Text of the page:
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What to do if your home insurance is refused or cancelled

Finding out your home insurance provider has refused to renew your policy can be a worry.

While no one likes to be told no, it’s helpful to understand why your home insurance may be refused or cancelled by your insurance provider, and what the potential implications might be. See if it’s possible to avoid this situation in the first place and what to do if it happens to you.

Finding out your home insurance provider has refused to renew your policy can be a worry.

While no one likes to be told no, it’s helpful to understand why your home insurance may be refused or cancelled by your insurance provider, and what the potential implications might be. See if it’s possible to avoid this situation in the first place and what to do if it happens to you.

Written by
Helen Phipps
Insurance comparison expert
Reviewed by
Rachel Lacey
Insurance and money expert
Last Updated
6 min read
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Why would you be refused home insurance?

All insurance providers – including your existing one – consider how much of a risk you and your property are to cover. And if they feel that risk is too great, they might refuse to quote for your cover.

There are several reasons why this might happen. For example, your home insurance may be cancelled for non-payment of your premiums or for making several claims over the years. Or it could simply be that your circumstances have changed since you took out your policy and you no longer meet their underwriting criteria.

Some of the biggest risks, and most common reasons for home insurance refusal or cancellation are:

1. Extensive claims history

A claims record showing multiple claims over a few years, or a single high-value pay-out, could be enough for your provider to decide they no longer want to cover you.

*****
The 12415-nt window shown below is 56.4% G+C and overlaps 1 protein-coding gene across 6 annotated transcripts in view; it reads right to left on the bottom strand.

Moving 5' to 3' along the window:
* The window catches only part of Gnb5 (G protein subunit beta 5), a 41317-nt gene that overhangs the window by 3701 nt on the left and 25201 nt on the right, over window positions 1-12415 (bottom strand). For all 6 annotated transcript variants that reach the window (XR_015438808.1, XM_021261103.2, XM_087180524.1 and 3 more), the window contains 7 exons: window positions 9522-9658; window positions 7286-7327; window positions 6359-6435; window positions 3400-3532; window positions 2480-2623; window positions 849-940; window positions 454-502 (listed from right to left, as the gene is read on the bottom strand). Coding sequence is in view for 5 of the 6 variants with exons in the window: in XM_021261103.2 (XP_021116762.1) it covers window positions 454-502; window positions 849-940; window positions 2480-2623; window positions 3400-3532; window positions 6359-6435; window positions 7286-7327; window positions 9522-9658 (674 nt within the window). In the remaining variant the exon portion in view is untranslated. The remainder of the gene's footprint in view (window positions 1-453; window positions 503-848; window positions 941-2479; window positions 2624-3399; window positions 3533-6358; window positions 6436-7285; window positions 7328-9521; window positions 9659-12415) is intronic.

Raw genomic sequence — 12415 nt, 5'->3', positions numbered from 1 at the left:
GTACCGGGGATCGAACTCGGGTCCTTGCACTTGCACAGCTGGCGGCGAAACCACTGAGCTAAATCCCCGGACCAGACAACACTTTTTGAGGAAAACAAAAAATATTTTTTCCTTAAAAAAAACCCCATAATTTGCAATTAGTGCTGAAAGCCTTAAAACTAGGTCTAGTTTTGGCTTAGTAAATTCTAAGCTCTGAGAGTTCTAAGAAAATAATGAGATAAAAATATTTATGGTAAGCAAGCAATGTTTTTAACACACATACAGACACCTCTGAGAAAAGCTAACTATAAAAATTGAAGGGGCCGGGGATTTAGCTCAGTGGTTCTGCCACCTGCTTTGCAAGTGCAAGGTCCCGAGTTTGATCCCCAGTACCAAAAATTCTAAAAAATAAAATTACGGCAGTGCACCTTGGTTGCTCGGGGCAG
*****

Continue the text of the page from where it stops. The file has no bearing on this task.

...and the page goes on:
2. Subsidence

Some insurance providers won’t insure properties that have previously had subsidence issues. Others might charge you a higher premium or impose a higher excess.

3. Disclosure issues

If you’ve failed to disclose something that an insurance provider considers pivotal – for example, you’d had previous claims but didn’t tell them when you took out the policy, or you hadn’t declared having a lodger living with you – they might refuse to continue your cover.

It’s worth noting that non-disclosure can invalidate your policy, so you should keep your insurance provider updated of any changes. For example, if you have an extension and your property gets bigger, or you start to run a business from home.

4. A change in your circumstances

If you’ve had a conviction during the year, changed your job or had a change in your financial circumstances, an insurance provider may no longer want to insure you as they might think there’s a higher risk of you not paying your premiums.

5. The insurance provider no longer offers a type of cover

Insurance providers can change their minds about what types of risk they want to insure. For example, some providers no longer offer flood cover following the impact of major floods. Others may have once insured a particular type of non-standard home but no longer wish to, based on their claims experience.

However, each provider has their own criteria and systems for calculating risk – so just because you’ve been turned down by one, doesn’t mean another will do the same.